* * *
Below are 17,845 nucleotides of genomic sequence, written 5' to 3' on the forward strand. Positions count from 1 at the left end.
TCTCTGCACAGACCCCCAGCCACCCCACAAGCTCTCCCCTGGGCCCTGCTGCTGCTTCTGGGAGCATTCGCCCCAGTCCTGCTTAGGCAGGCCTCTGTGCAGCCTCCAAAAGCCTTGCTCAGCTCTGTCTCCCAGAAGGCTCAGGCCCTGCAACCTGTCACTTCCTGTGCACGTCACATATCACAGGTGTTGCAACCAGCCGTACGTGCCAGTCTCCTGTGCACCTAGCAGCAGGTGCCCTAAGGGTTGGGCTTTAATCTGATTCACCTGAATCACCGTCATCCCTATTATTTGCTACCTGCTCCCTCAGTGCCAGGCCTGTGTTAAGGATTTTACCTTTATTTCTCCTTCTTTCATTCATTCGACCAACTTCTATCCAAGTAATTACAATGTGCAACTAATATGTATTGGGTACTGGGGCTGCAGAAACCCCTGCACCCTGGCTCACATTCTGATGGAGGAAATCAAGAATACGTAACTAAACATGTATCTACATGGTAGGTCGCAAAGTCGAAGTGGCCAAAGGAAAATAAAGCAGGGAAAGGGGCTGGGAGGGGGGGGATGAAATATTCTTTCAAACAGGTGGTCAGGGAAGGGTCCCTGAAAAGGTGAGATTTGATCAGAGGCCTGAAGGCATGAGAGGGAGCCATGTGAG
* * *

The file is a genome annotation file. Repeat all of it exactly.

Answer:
Below are 17,845 nucleotides of genomic sequence, written 5' to 3' on the forward strand. Positions count from 1 at the left end.
TCTCTGCACAGACCCCCAGCCACCCCACAAGCTCTCCCCTGGGCCCTGCTGCTGCTTCTGGGAGCATTCGCCCCAGTCCTGCTTAGGCAGGCCTCTGTGCAGCCTCCAAAAGCCTTGCTCAGCTCTGTCTCCCAGAAGGCTCAGGCCCTGCAACCTGTCACTTCCTGTGCACGTCACATATCACAGGTGTTGCAACCAGCCGTACGTGCCAGTCTCCTGTGCACCTAGCAGCAGGTGCCCTAAGGGTTGGGCTTTAATCTGATTCACCTGAATCACCGTCATCCCTATTATTTGCTACCTGCTCCCTCAGTGCCAGGCCTGTGTTAAGGATTTTACCTTTATTTCTCCTTCTTTCATTCATTCGACCAACTTCTATCCAAGTAATTACAATGTGCAACTAATATGTATTGGGTACTGGGGCTGCAGAAACCCCTGCACCCTGGCTCACATTCTGATGGAGGAAATCAAGAATACGTAACTAAACATGTATCTACATGGTAGGTCGCAAAGTCGAAGTGGCCAAAGGAAAATAAAGCAGGGAAAGGGGCTGGGAGGGGGGGGATGAAATATTCTTTCAAACAGGTGGTCAGGGAAGGGTCCCTGAAAAGGTGAGATTTGATCAGAGGCCTGAAGGCATGAGAGGGAGCCATGTGAG